Have you ever wondered what your life would be like if you could not fail? I asked myself that question in 2008 when I was feeling like my life was in a tailspin. I had been having some trouble falling asleep (and taking ambien for about a year) and waking up feeling tired, alone, and anxious. The days had begun to look at feel very much the same — that is, except for the weekends when I would be engrossed in kids activities and had a few precious hours to swim at the Y or read in the hot tub. More often than I can remember I woke up in the morning and started my day feeling dread. I didn’t know what had caused it exactly I just knew it would kill me sooner or later if I didn’t find a way out of repeating it like some kind of sinister “Groundhogs Day”. The trend reached its crescendo one Saturday in October when I pulled off the side of the road near our home in Freehold, New Jersey and asked my wife Randi to take the wheel. She rapidly switched seats with me and followed my driving instructions and before she knew it we were pulling into the local hospital parking lot. My next recollection is having electrodes pasted to my chest and feeling numbness in my fingers and the alternating combination of cold sweat and hot flashes. I thought for a few minutes that I would not ever see my family again and that our four amazing and beautiful kids would grow up without their dad. I was angry at myself and terrified at the same time. By the time Randi had parked the car I was being wheeled into the emergency room and nurses were talking about a possible heart attack. Randi stood at my bedside with a look of fright I had never seen before — not even during the births of our children. The drama reached its climax when a young doctor entered the scene and declared almost instantly “you’re not having a heart attack Mr. Markel” at which point tears of relief rained down from Randi and I like the fountain show at Bellagio. The doctor emphatically stated that the pressures and lack of balance he detected from my 60-70 hour work week, lack of adequate exercise as well as rest, the foods I was eating and caffeine I was consuming all conspired to produce my presence in the emergency room — not in cardiac arrest — but having an anxiety attack (which felt oddly the same, except without the clogged arteries and threat of imminent death).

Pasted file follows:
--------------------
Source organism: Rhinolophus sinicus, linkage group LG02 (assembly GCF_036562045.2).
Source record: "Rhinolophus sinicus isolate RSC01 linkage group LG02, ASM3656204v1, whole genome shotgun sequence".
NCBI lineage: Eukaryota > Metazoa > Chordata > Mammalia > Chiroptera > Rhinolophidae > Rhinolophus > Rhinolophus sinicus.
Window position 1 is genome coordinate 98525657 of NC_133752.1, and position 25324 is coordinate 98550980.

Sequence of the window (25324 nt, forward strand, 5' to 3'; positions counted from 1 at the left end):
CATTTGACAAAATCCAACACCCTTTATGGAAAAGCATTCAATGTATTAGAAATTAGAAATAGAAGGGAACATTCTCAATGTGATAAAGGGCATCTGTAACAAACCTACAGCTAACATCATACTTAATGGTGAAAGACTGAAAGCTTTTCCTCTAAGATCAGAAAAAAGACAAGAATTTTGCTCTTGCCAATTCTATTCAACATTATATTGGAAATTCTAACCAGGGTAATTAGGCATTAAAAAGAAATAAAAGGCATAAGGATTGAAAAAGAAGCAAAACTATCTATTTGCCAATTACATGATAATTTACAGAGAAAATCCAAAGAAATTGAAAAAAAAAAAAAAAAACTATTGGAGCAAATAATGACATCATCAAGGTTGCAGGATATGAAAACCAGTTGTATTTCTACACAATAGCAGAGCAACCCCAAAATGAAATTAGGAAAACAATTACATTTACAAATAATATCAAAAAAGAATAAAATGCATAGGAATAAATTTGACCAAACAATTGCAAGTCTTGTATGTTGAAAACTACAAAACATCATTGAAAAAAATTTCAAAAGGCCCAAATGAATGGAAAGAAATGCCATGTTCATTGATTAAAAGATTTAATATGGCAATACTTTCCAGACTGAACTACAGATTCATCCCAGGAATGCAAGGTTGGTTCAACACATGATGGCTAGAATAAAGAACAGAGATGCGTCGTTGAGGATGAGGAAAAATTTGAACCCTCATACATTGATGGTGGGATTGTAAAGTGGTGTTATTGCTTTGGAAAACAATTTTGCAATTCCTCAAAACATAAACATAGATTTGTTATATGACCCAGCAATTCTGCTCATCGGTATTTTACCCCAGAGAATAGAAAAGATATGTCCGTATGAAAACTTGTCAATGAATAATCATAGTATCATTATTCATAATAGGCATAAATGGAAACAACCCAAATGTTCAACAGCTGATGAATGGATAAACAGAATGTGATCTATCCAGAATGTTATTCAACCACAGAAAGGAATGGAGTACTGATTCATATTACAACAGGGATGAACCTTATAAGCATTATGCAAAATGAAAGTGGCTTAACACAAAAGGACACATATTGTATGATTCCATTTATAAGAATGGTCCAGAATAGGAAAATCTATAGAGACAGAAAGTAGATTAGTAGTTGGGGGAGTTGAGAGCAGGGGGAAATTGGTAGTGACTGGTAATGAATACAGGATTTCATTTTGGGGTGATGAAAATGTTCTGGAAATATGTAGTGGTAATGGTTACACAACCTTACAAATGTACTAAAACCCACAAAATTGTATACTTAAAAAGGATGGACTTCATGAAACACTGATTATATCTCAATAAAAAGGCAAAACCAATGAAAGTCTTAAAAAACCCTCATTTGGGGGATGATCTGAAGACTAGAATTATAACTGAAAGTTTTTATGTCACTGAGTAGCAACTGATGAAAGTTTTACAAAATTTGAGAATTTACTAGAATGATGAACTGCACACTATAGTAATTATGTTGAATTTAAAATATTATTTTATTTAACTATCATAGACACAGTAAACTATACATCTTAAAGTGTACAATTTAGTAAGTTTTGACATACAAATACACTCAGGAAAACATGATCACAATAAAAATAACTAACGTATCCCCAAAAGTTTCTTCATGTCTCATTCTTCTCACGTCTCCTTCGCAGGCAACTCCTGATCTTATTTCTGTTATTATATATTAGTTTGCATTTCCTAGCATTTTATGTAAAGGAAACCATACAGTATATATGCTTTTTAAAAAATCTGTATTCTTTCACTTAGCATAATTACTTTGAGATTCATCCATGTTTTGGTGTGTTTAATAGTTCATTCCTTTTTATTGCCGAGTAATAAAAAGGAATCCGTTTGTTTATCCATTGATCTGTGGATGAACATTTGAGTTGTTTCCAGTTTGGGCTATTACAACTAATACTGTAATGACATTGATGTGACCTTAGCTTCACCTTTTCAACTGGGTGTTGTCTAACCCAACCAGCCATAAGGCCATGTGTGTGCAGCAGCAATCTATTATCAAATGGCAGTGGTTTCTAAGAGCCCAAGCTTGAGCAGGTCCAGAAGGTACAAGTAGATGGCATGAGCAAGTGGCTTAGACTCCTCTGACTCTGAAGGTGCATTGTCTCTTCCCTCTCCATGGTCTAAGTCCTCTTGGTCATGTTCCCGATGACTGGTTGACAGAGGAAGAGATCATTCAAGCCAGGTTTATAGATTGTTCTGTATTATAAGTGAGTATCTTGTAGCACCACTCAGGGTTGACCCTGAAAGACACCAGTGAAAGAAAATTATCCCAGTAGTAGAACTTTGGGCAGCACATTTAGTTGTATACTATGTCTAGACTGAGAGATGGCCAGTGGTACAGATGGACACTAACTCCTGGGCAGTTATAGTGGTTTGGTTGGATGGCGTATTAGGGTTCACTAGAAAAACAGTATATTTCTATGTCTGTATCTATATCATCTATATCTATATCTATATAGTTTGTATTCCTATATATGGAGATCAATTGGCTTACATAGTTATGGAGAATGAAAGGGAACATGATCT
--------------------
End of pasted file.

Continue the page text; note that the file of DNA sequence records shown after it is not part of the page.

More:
I walked out of the hospital that day thanking god above for what I have come to call my “reprieve” — the second chance I got that day to look at my life, my habits, my health, my dreams of the future — and decide what I wanted to do next. Would I go back to business and life as usual and make a few tweaks to the situation knowing that I could survive such an event or would I “pivot” into a new mindset around how I wanted to experience myself living my life. For the record, I chose the latter even though I frankly didn’t know what that meant at the time. I asked myself the question “what would I do if I knew I could not fail” and new answers starting showing up as a result. I started following a different kind of guidance system and began navigating some small yet meaningful changes in my beliefs and behaviors. Those seemingly insignificant changes in the way I saw myself and my potential created greater clarity and ultimately allowed me to act differently as well. In the years since that low water mark or “pivot point” as I now refer to it I have changed my diet considerably (both my physical diet as well as my mental diet). Among the things I learned and continue to learn is the importance of “resilience” — something I define as our ability to bounce back even stronger from setbacks. What doesn’t take us out truly does make us stronger as Niche said long ago. But there’s more to it than just being stronger. There’s the growth that comes from our ability to cultivate resilience and utilize the changes that often come with challenge. I look at the process of resilience as one of the most important life tools you can cultivate. It can produce alchemy (turning lead into gold) if you want it to — and often does whether you seek that result or not. In fact, Harvard Business Review recently published a report showing the importance of resilience and recovery rituals when it comes to higher performance in both champion athletes and corporate executives. https://hbr.org/2001/01/the-making-of-a-corporate-athlete. Over the years I have used a simple 3 part process for dealing with life’s challenges and ailments to develop more resilience. Step 1. Frame up! This means that you look at any situation with an eye toward its benefits in your life. That can be hard to do at times especially when there are lots of emotions tied up in the event so I use a specific question that my wife taught to see things through a slightly different lens. I ask myself “what is the creative opportunity here now in this?” and I am almost instantly presented with new perspectives on the challenge at hand. Step 2. Learn the lesson! I must always remind myself that everything I have created in my life is there to serve a higher purpose — whether for myself or my family or for others that can be helped by what I have learned. Until we take responsibility and own our part in the situation we cannot gain the invaluable insight and wisdom that is our right to possess. Step 3. Recover quickly! Resilience is something we chose to make a habit or we leave it to chance. Taking care of bodies, our minds, and our spiritual selves is vital to quickening our recovery from setback. Taking a twenty minute walk each day, getting a massage once a week, meditating for 10 minutes at the start of your day, writing in a gratitude journal before bed, making a green drink or smoothie for breakfast, reading a new book, going to the gym or out to the movies on Friday nights can all become rituals for recovery and are essential in the process of developing resilience. There’s no hierarchy when it comes to these rituals and there’s nothing religious about calling them rituals — they are simply actions that we consciously practice on a regular basis for a length of time until they become unconscious habits that add value to our days. Recovery rituals just like these have taken me far from the day I thought my life was ending in the emergency room. Now, the first thoughts in my head and words out of my mouth when I wake up to greet the day are “I love my life!” and I actually mean it.